Why mining stocks could gain from EM sell-off
This year's emerging markets sell-off could boost metals and mining companies, analysts said on Tuesday, ahead of earnings announcements from some of the sector's biggest names.
This Tuesday, Glencore Xstrata reported a quarter-on-quarter uptick in base metal production, with a 26 percent rise in copper production over 2013, driven by growth at its African, Chilean, Peruvian and Australian mines. Shares in the Anglo-Swiss company rose 1.2 percent on the report.
However, this year's sharp decline in emerging market currencies – driven in part by fears about U.S. Federal Reserve tapering, weak current accounts and slowing Chinese growth – has hit global stocks in general. But while the MSCI All Country World Index closed down 3.1 percent on the year on Monday, the Dow Jones Basic Resources Titan index, which tracks the world's 30 leading metals and mining companies, closed down only 2.6 percent.
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Analysts said the currency declines could help mining companies with large presences in South Africa, Chile and Brazil, as their local costs, such as wages, would decline.
Paul Gait, a senior analyst at Bernstein Investment Research and Management and ex-finance manager at mining giant Anglo American, named Brazil's Vale, Chile's Antofagasta and the U.K.'s Anglo American as in line for a boost. Antofagasta and Anglo American have already risen 9.6 percent and 15.2 percent respectively on the London Stock Exchange since the start of the year.
(Read more: Australian dollar rallies to one-month peak)
"Of the large diversified miners, Anglo and Rio have the greatest sensitivities, with a 10 percent fall in foreign exchange providing earnings upgrades of around 6-10 percent, mainly due to the Australian dollar and the South African rand," Jansen said in a research note last month.
Meanwhile, the Kazakhstan tenge devalued late on Monday, which could potentially help U.K.-registered Kazakhmys. Also in line for a boost is Russia's Polymetal International, which could also gain from the decline in the Russia roble.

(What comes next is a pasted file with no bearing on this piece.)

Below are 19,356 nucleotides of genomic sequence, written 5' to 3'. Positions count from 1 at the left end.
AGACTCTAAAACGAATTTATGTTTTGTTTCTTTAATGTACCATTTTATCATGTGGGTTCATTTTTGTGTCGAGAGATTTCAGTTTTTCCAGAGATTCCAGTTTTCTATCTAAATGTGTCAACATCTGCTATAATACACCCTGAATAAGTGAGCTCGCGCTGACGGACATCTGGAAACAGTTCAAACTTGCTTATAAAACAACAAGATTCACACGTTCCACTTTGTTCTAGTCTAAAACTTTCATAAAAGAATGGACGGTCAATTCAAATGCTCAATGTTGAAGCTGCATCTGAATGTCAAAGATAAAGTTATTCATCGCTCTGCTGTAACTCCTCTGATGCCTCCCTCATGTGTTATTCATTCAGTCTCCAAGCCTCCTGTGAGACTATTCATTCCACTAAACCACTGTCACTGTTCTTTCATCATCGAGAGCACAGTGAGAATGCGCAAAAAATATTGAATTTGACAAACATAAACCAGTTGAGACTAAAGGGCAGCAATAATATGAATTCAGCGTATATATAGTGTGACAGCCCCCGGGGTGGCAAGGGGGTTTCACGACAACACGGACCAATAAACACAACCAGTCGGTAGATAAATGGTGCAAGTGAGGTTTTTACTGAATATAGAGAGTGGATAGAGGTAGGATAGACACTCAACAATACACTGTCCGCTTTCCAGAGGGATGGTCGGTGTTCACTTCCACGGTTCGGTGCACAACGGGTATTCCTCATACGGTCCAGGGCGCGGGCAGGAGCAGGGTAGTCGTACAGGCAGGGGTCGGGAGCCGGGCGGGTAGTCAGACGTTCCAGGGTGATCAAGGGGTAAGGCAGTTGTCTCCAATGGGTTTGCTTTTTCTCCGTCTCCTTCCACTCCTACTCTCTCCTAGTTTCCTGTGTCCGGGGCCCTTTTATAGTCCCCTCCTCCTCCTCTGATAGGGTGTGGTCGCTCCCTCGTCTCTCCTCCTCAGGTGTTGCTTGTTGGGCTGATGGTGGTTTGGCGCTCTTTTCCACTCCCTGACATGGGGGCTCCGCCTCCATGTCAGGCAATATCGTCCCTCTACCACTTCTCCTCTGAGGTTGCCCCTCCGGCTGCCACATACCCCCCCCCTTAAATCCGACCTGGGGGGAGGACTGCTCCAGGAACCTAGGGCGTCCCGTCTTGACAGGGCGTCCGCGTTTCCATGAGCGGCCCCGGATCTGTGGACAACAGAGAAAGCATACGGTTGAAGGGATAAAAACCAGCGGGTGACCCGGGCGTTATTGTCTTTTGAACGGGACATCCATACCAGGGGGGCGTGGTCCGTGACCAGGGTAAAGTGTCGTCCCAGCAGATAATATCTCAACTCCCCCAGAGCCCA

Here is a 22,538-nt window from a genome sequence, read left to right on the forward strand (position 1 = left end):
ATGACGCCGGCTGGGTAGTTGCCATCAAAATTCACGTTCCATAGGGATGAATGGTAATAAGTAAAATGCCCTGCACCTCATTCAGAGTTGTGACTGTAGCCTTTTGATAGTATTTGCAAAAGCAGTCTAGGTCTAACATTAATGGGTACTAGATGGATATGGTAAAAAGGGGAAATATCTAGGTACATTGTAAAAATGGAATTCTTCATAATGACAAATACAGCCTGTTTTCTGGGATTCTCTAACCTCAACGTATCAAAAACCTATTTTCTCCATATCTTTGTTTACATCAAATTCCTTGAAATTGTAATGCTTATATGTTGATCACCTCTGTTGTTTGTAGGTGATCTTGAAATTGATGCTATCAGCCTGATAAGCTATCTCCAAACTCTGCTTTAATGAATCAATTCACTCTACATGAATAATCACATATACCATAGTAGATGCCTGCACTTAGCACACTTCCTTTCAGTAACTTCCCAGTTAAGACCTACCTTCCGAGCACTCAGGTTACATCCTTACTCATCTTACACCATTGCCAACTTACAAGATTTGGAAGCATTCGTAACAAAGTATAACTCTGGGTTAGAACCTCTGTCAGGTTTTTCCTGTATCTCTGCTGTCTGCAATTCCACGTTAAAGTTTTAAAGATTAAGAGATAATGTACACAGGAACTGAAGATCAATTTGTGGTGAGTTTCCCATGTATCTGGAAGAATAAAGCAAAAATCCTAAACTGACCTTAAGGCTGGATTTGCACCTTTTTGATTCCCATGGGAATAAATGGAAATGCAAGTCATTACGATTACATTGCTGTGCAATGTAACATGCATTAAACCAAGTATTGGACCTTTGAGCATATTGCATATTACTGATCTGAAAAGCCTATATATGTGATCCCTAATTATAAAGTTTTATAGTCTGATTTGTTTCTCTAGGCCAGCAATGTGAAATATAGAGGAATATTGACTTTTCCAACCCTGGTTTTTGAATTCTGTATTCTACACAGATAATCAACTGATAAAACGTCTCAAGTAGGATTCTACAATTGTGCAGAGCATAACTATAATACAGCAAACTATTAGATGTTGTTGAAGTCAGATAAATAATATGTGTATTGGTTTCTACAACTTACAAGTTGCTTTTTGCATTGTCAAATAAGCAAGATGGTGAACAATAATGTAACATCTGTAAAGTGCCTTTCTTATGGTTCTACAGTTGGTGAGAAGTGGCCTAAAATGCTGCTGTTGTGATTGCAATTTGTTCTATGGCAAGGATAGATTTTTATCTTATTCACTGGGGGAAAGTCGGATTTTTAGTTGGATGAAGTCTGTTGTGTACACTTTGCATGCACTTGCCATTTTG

(Track: Currencies with CNBC)
In terms of sector, Royal London Asset Management's Ivor Pether said that gold mining was typically more labor intensive than other types of mining, and that therefore gold producers were most likely to gain from the selloff.
"The sell-off in emerging market currencies is clearly helpful in reducing the real cost of domestic labour in local currency terms, and therefore probably more beneficial to gold miners, whose operations are typically more labour-intensive," Pether told CNBC.
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"A substantial proportion of general mining costs is dollar-denominated (such as imported equipment and fuel), offsetting some of the benefit, especially for the more capital-intensive commodities," said Pether.
He added that ultimately, miners were more susceptible to commodity price trends than foreign exchange changes.
(Track: Commodity prices with CNBC)
"Anglo American stands out with respect to the rand, as South Africa represents about 40 percent of earnings, but if spot (metal) prices are factored into an Anglo American earnings model, the shares look quite expensive relative to the rest of the sector, so I wouldn't buy them just on the currency move," Pether said.
Yield-hungry investors may instead look to South Africa's Harmony Gold or platinum miner Lonmin. Due to the currency volatility, BMO Capital Markets has revised upwards its 2014 earnings per share (EPS) forecasts for the major miners, with Harmony and Lonmin – both of which have rand-based operating costs – seeing the biggest gains.
Harmony is now forecast to post EPS of 4.11 rand at the end of 2014; Lonmin is seen reporting EPS of $0.22.
However, BMO conceded it had not factored in the impact that further strikes in South Africa could have on each of these companies.
(Read more: South African miners treated as 'slaves': Union head)
"In the near-term, the potential benefit of the weaker exchange rate may be negated by the risk for strikes, which could have a significant drag on production and earnings," BMO's Jessica Fung said in a research note on Monday.